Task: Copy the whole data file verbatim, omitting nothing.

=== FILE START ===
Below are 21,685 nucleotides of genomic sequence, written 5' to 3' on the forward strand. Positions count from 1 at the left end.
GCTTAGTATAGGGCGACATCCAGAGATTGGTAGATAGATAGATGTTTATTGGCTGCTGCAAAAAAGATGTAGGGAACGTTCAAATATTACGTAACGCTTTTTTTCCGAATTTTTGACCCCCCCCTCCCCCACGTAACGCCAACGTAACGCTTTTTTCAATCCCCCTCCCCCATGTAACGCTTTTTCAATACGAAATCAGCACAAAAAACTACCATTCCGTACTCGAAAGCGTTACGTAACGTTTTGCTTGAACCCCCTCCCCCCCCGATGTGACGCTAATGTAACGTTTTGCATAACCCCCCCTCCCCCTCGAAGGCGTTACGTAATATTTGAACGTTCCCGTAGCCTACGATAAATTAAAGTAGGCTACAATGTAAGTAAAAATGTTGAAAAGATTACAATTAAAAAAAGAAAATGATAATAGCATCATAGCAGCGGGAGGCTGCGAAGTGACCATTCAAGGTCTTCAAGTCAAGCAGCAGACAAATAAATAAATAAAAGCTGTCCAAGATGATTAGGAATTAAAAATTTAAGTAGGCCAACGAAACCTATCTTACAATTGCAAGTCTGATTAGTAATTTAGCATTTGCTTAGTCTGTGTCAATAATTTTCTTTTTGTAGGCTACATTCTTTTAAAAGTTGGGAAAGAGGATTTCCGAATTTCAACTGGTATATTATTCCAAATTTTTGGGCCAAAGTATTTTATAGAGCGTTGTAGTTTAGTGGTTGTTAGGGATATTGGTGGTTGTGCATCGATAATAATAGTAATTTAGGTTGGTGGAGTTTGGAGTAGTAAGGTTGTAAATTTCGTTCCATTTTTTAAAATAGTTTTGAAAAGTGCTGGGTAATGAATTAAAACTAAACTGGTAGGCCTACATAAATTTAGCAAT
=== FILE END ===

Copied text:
Below are 21,685 nucleotides of genomic sequence, written 5' to 3' on the forward strand. Positions count from 1 at the left end.
GCTTAGTATAGGGCGACATCCAGAGATTGGTAGATAGATAGATGTTTATTGGCTGCTGCAAAAAAGATGTAGGGAACGTTCAAATATTACGTAACGCTTTTTTTCCGAATTTTTGACCCCCCCCTCCCCCACGTAACGCCAACGTAACGCTTTTTTCAATCCCCCTCCCCCATGTAACGCTTTTTCAATACGAAATCAGCACAAAAAACTACCATTCCGTACTCGAAAGCGTTACGTAACGTTTTGCTTGAACCCCCTCCCCCCCCGATGTGACGCTAATGTAACGTTTTGCATAACCCCCCCTCCCCCTCGAAGGCGTTACGTAATATTTGAACGTTCCCGTAGCCTACGATAAATTAAAGTAGGCTACAATGTAAGTAAAAATGTTGAAAAGATTACAATTAAAAAAAGAAAATGATAATAGCATCATAGCAGCGGGAGGCTGCGAAGTGACCATTCAAGGTCTTCAAGTCAAGCAGCAGACAAATAAATAAATAAAAGCTGTCCAAGATGATTAGGAATTAAAAATTTAAGTAGGCCAACGAAACCTATCTTACAATTGCAAGTCTGATTAGTAATTTAGCATTTGCTTAGTCTGTGTCAATAATTTTCTTTTTGTAGGCTACATTCTTTTAAAAGTTGGGAAAGAGGATTTCCGAATTTCAACTGGTATATTATTCCAAATTTTTGGGCCAAAGTATTTTATAGAGCGTTGTAGTTTAGTGGTTGTTAGGGATATTGGTGGTTGTGCATCGATAATAATAGTAATTTAGGTTGGTGGAGTTTGGAGTAGTAAGGTTGTAAATTTCGTTCCATTTTTTAAAATAGTTTTGAAAAGTGCTGGGTAATGAATTAAAACTAAACTGGTAGGCCTACATAAATTTAGCAAT